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Alcoholism generating dysfunctional, emotionally stunted families in Kenya

Adapted from Daily Nation
By RASNA WARAH Posted Sunday, November 28 2010 at 16:51
The recent campaign by President Kibaki to curb alcoholism among males, particularly in Central Province, should be lauded as is highlights one of the most hidden crises in the country.

Reports indicate that fertility rates in Central Province are dropping dramatically because alcoholism among men has led to rising impotence. Women in the province have staged protest marches in recent months to stop brewers from selling their toxic wares to their husbands.

The problem has become so acute that a minister allegedly even went as far as suggesting that men from other provinces should be shipped to Central Province to impregnate the women there. (I certainly hope he was joking, as this is the stuff that civil wars are made of).

However, alcoholism is not just a problem in Central Province, it is pervasive throughout the country. Ask any bar-owner, and he will tell you that there is not a single night when he does not have customers. The widespread practice of men drinking in bars, often every night of the week, cuts across race, ethnicity, region and social class.

In many countries, drinking in bars and pubs is a social activity. Very often, men will go to bars with their wives on weekends, not to get drunk, but to socialise, meet people, or catch up with the week’s events.

But in Kenya, the bar is seen as a purely male domain, where men will either sit alone and drink or sit with other men with the sole of aim of drinking till they literally drop or until their money runs out.

Some have suggested that in a society where men who stay at home with their families are considered “sissies”, the bar offers the only place where insecure men can assert their masculinity.

Others say the male bar syndrome is the product of a macho culture where men prefer to hang out with other men.

A frustrated woman even suggested to me (not entirely in jest) that perhaps all Kenyan men have a homosexual instinct — why else would they want to spend so much time with other men, and not at home with their wives and children?

We all know that over-consumption of alcohol is bad for one’s health and can lead to various illnesses, including cirrhosis of the liver. Various studies have also shown a correlation between alcoholism and domestic violence.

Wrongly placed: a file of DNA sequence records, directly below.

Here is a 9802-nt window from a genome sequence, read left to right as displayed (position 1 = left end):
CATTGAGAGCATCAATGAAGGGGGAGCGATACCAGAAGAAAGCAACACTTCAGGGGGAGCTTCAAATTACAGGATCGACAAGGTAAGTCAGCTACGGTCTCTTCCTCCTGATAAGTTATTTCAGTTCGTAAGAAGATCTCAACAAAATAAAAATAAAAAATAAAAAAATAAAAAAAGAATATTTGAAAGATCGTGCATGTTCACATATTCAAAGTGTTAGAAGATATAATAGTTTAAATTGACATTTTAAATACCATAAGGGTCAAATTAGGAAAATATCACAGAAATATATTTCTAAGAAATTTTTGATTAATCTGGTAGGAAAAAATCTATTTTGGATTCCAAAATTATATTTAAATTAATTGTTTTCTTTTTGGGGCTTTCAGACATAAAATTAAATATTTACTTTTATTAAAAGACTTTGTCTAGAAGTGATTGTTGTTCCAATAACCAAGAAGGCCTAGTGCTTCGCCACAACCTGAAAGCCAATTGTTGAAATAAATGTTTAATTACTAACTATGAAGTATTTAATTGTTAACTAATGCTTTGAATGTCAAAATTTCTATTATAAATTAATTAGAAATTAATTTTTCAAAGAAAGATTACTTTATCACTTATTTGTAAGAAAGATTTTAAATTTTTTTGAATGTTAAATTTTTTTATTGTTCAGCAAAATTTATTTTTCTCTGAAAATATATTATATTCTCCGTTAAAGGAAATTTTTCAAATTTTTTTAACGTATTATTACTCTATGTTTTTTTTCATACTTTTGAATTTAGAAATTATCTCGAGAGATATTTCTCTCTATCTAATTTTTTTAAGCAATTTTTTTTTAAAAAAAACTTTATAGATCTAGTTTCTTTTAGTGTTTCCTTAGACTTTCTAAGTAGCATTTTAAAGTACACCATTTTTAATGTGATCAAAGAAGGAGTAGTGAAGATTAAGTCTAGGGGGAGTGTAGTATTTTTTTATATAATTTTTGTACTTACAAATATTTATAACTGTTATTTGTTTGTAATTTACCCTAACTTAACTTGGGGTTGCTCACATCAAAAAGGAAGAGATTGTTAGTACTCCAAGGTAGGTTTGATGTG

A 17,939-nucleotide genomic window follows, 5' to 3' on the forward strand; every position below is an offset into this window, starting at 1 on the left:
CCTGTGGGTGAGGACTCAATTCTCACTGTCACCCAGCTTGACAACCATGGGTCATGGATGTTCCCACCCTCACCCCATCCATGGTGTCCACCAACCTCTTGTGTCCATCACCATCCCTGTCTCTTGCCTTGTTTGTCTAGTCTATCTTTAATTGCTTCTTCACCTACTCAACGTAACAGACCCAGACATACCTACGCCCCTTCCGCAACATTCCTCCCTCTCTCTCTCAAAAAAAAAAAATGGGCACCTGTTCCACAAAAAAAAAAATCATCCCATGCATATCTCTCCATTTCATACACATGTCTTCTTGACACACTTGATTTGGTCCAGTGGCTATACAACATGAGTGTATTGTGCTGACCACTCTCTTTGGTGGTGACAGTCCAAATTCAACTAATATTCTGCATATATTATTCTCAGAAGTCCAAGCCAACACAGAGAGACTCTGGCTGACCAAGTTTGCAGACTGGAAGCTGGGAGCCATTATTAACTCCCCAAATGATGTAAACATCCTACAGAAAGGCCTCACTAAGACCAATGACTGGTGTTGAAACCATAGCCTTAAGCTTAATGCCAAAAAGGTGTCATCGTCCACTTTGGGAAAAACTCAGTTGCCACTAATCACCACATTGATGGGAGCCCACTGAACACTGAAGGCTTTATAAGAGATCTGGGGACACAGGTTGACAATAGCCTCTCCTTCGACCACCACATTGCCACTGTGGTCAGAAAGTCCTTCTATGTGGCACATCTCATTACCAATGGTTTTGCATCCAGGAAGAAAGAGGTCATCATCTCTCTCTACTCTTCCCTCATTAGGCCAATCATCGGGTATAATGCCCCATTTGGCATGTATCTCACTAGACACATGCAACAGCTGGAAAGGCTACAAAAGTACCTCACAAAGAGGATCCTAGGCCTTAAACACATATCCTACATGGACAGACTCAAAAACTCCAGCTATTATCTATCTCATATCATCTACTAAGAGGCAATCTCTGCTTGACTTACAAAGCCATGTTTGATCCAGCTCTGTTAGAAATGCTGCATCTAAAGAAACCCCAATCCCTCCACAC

The economic impact of alcoholism is also far-reaching. Alcoholics often use money that could have gone towards school fees or food to feed their addiction. This often leads to family break-ups and even destitution.

What we are failing to realise is that the social impact of alcoholism is often greater than the health impact, and can have devastating consequences on families. One of the most destructive consequences of men’s addiction to alcohol is that they are literally absent from their families’ lives.

Wives of alcoholics — and even of men who may not be alcoholics but spend large amounts of time in bars — will often say that it is not the consumption of alcohol that bothers them as much as the fact that the men in their lives are never at home with their families. And even when they are, they are too inebriated to be of much emotional support to their wives or children.

This means that there are thousands of married women in this country who are de facto single parents — raising children on their own, without the support of husbands.

Children, in turn, are growing up without the emotional support of their fathers.

The psychological and social consequences of an absent father have been documented by various studies. Boys who grow up without a male role model can become emotionally stunted. Girls who never experience a caring father figure, or whose father is not emotionally available to them, are known to become rebellious teenagers.

Worse, having seen alcoholism in their own homes, many of these children grow up replicating the behaviour patterns of their parents. The boys grow up to be alcoholics, while the girls tend to marry alcoholics.

Because they come from dysfunctional homes where their emotional needs were not met, they are attracted to situations that are emotionally painful or chaotic.

If current trends continue, we could see another generation of Kenyans lost to alcohol and its devastating consequences.

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